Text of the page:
Date of Award

5-1-2004

Degree Type

Restricted Access Dissertation

Degree Name

Doctor of Philosophy

Field of Study

Integrative Physiology

Department

Graduate School of Biomedical Sciences

First Advisor

Michael L. Smith

Second Advisor

Peter V. Raven

Third Advisor

Fred Downey

Abstract

Cutler, Michael J., The Effects of Short-Term Intermittent Hypoxic Apneas on Sympathetic Nerve Activity and the Chemorelex Control of Sympathetic Nerve Activity in Humans. Doctor of Philosophy (Integrative Physiology), May 2004. Obstructive sleep apnea is associated with sustained elevation of muscle sympathetic nerve activity (MSNA) and altered chemoreflex control of MSNA both of which likely play an important role in the development of hypertension in these patients. Hypoxia is postulated to be primary stimulus for elevated daytime MSNA and altered chemoreflex control of MSNA both of which likely play an important role in the development of hypertension in these patients. Hypoxia is postulated to be the primary stimulus for elevated daytime MSNA and altered chemoreflex control of MSNA in OSA patients. Recently, short-term exposure to hypoxia was shown to produce sustained elevation of MSNA. Therefore, we studied the effects of 20 min of intermittent voluntary hypoxic apneas (to mimic OSA) on MSNA and the chemoreflex control of MSNA during 180 min post exposure. Also, we compared MSNA and chemoreflex control of MSNA for 180 min following either 20 min of intermittent voluntary hypoxic apneas, hypercapnic hypoxia, or isocapnic hypoxia. Consistent with our hypotheses, both total MSNA and MSNA burst frequency were elevated following 20 min of intermittent hypoxic apnea compared to baseline (p<0.05). Both total MSNA and MSNA burst frequency remained elevated throughout the 180 min recovery period and were statistically different from time control subjects throughout this period (p<0.05). Additionally, a significant main effect for chemoreflex control of SNA was observed following 20 min of intermittent hypoxic apneas (p<0.001). Specifically, the MSNA response to a single hypoxic apnea was attenuated 1 min post exposure compared to baseline (p<0.001), became augmented within 30 min of recovery, and remained augmented through 165 min of recovery (p<0.05). Finally, comparison of treatment groups (hypoxic apnea, hypercapnic hypoxia, and isocapnic hypoxia) revealed no differences in resting MSNA (p=0.50) and the chemoreflex control of MSNA (p=0.69) during recovery. Therefore, these data support the hypothesis that short-term exposure to intermittent hypoxic apneas resulted in sustained elevation of MSNA and altered chemoreflex control of MSNA. Furthermore, these responses appear to be mediated by hypoxia.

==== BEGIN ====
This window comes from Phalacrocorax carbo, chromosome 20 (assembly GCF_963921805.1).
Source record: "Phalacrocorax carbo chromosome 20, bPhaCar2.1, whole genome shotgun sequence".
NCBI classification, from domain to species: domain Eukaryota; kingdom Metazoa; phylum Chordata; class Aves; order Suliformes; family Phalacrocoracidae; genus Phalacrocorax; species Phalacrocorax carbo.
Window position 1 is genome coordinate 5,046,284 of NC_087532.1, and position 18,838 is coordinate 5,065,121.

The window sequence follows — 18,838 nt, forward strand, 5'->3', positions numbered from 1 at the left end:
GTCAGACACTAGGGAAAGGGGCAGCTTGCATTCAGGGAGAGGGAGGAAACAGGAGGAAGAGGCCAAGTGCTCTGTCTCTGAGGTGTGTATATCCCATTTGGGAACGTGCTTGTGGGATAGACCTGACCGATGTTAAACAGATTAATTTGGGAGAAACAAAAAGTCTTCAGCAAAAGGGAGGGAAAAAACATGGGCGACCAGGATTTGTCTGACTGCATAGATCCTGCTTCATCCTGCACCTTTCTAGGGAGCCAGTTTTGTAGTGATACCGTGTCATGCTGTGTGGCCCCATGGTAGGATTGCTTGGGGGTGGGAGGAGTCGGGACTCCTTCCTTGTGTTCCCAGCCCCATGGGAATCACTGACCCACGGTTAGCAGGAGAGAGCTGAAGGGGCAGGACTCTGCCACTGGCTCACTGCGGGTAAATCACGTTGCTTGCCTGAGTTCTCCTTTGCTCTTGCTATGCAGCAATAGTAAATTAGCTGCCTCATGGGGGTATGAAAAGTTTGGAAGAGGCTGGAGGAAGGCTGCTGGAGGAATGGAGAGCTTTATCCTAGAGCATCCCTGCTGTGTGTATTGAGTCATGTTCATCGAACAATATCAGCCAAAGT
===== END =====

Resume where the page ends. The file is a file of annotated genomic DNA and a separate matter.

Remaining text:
Comments

Cutler, Michael J., The Effects of Short-Term Intermittent Hypoxic Apneas on Sympathetic Nerve Activity and the Chemorelex Control of Sympathetic Nerve Activity in Humans. Doctor of Philosophy (Integrative Physiology), May 2004. W 4 C989e 2004

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